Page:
Monday, December 22, 2008

not so wise to be wise

Fred Jordan Mikhail T. Carnice
The Weekly Sillimanian
December 17, 2008

I remember my mother telling me one night not to turn on the Christmas lights I had put up in our garden. I obeyed. When asked why, she just explained that it keeps the carolers away. “So as not to attract them… we are in crisis,” she added in our bisaya language.

Whether it was a stupid joke or not, her words had a relatively beneficial underlying point. We can actually save up energy by doing so. I am not an environmentalist, really. Though I pick up what’s lying on the floor, I do not go the extra mile of cleaning the university grounds of rubbish whenever I pass by them. It’s not being silly—it’s just the right thing that I can do within my mentality’s thinking range. Ironically, I was attending a skill-share program in Boracay while writing this, trying to increase my knowledge on all things green by listening to Greenpeace advocates and fellow SolarGeneration groups from across the country.

The aforementioned training, aside from its focus on saving the planet, suddenly got me into thinking about my mother’s stipulation. It was dumb but clever. I know that energy efficiency was not her main intention but, theoretically considering other possibilities, it might be. She had just campaigned without even knowing. Campaigning for the environment is for a good cause but the question on how it should work and be applied to the general public is the next concern. As for me following my mother’s request of not turning the lights on is one example that her inner persuading ability is in good shape. Influence is the key.

Chris Rose, a British writer who is effectively campaigning strategies on environmental preservation said that “The simplest thing you can do to help [channel] your message is to be direct and straightforward. Forget being clever.” One good example is the movement towards combating climate change. It’s fast influencing a lot of people and I’m sure a portion of them is not involved in direct actions such as rallying in the streets, putting up banners at building walls, and shouting at public areas. Sometimes, these just bring more confusion or, to the last degree, chaos instead of order. At times, there’s definitely no need to be completely radical. And being subtle and silent doesn’t help either.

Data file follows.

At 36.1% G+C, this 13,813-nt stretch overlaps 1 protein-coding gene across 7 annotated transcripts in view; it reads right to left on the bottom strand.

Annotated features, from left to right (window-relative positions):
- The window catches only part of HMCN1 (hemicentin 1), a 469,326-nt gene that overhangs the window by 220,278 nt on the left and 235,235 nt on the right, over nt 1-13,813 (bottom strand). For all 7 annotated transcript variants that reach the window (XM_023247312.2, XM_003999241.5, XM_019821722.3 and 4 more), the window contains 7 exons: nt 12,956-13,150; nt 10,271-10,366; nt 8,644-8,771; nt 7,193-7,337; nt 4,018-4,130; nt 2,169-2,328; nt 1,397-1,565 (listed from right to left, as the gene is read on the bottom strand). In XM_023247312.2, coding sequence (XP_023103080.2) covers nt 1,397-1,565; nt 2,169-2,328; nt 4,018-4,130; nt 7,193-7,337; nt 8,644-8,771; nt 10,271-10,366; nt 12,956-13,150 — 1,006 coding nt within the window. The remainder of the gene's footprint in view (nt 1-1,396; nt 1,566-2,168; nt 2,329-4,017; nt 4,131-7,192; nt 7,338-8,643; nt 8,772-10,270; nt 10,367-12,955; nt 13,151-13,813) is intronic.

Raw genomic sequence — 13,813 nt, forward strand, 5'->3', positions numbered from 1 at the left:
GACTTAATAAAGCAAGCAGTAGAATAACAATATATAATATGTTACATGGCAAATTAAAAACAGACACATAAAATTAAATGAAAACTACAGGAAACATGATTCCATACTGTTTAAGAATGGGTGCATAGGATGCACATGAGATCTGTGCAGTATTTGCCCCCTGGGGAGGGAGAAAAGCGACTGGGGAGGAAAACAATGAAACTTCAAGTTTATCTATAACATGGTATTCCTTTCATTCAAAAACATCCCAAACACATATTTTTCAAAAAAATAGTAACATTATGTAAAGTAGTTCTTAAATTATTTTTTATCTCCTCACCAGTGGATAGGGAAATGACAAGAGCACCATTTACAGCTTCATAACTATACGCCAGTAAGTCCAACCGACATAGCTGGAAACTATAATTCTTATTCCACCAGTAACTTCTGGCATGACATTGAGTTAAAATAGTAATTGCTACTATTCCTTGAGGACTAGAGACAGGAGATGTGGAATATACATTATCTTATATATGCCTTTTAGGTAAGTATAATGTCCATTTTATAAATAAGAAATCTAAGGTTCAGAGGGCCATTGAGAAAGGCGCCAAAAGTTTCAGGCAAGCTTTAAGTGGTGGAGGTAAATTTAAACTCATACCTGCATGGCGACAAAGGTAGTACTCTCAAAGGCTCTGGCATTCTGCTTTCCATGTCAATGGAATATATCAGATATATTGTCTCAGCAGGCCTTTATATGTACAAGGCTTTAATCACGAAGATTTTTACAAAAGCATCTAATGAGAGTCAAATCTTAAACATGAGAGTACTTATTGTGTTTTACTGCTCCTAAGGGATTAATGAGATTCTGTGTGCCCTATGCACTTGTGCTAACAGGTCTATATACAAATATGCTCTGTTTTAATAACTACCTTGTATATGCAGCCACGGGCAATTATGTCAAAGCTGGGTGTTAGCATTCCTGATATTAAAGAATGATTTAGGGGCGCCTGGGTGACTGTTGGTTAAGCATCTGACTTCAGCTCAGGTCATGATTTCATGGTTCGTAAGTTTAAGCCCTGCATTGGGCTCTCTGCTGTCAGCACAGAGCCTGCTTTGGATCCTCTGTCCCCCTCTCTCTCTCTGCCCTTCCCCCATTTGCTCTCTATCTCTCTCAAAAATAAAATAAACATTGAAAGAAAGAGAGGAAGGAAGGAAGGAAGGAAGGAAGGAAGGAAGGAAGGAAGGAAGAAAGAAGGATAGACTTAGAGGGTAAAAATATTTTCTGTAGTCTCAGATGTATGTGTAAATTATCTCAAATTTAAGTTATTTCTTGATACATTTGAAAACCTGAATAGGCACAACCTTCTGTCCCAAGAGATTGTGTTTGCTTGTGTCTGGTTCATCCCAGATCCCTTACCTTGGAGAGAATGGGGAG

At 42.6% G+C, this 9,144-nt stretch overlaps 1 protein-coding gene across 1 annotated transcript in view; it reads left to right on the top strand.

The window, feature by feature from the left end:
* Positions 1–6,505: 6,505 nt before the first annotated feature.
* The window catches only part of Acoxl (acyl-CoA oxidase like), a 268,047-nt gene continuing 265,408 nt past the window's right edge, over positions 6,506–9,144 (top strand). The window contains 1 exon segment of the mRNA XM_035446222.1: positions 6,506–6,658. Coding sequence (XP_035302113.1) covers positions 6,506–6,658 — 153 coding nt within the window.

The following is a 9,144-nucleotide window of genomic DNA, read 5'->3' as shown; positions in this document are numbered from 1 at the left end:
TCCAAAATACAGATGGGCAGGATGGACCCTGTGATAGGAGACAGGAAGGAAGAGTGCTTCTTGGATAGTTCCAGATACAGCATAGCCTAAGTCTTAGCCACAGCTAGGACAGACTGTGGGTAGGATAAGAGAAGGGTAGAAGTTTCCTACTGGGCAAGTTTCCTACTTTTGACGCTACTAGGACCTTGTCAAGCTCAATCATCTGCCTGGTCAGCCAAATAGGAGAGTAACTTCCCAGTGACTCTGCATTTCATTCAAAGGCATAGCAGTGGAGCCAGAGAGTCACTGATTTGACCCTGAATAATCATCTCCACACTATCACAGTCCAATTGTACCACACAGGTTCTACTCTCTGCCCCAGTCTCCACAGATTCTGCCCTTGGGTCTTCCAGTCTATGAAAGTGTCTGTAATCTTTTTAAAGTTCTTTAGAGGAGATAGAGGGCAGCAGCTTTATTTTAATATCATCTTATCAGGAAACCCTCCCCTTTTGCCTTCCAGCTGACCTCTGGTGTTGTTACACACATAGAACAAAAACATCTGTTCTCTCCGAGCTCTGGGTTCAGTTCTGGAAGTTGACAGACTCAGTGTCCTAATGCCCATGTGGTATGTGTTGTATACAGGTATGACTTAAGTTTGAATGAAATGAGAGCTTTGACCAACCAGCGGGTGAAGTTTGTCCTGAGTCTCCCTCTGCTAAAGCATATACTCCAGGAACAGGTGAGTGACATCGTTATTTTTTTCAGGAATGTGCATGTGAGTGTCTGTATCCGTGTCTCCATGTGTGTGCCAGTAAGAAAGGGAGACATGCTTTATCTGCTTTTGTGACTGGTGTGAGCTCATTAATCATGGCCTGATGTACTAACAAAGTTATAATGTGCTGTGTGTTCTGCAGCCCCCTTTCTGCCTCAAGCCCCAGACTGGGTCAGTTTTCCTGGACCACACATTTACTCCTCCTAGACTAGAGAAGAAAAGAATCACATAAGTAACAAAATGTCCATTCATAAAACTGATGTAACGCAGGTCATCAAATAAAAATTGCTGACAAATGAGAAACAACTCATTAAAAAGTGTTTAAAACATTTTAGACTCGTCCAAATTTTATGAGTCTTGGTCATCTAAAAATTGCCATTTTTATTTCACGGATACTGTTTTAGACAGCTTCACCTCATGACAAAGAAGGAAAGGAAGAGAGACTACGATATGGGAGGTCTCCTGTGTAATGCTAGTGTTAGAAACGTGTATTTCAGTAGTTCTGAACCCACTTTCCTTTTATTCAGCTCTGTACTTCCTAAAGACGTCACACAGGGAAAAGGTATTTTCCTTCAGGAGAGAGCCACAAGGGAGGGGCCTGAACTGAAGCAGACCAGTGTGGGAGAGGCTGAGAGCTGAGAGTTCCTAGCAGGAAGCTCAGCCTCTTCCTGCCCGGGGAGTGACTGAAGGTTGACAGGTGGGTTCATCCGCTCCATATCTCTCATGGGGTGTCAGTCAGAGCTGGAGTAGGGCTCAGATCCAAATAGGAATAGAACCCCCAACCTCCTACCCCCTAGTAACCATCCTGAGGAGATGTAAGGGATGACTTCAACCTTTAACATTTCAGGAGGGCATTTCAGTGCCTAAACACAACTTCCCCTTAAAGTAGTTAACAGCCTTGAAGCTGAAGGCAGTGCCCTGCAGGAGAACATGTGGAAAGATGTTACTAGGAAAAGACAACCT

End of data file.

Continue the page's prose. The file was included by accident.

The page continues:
For instance, there’s Silliman. This coming Christmas break, the university has made a good decision of shutting down its power but what about the students leaving the halls, going back to their homes? Have they heard about this? I’m pretty sure many have disregarded the news and its tremendous benefit on electric power savings. Without the Green Issue of the Weekly Sillimanian last week, many wouldn’t even know that the administration is initiating this plan. I know Christmas is a time of merrymaking and not a lecture session with sweet-talking speakers but I just do pray that in upcoming undertakings, the “higher beings” would at least give us the hint they’re making a move. There’s no need to be totally intellectual or formal to be understood, and depend every time on people with a nose for publicity. All that’s needed is an operation strongly supported and known by a tiny part of the population. Word of mouth, as always, is a potent means of sustaining and, at the most, achieving a goal.

It’s obvious that campaigning in my mother’s yuletide gospel is way out of context. It just so happened that by doing so she sparked a realization that there is a need to, you know, change. Sounds familiar? Well, it has always been used and its degree of believability these days is doubtful but in my case there are so many happenings around us to believe in it. And that didn’t cost me the time of my life to recognize the call at all. It was that simple.

Fine. Now burn this writer at the stake for his sudden departure of the literary and the issues of homosexuality but it’s never too late to clear up one’s consciousness concerning our dear Earth. Dark and glum future Christmases, I guess, are not part of anyone’s December wish list. I may not be an environmentalist but I am concerned. This way, I could probably light up our Christmas lights earlier than usual next time.


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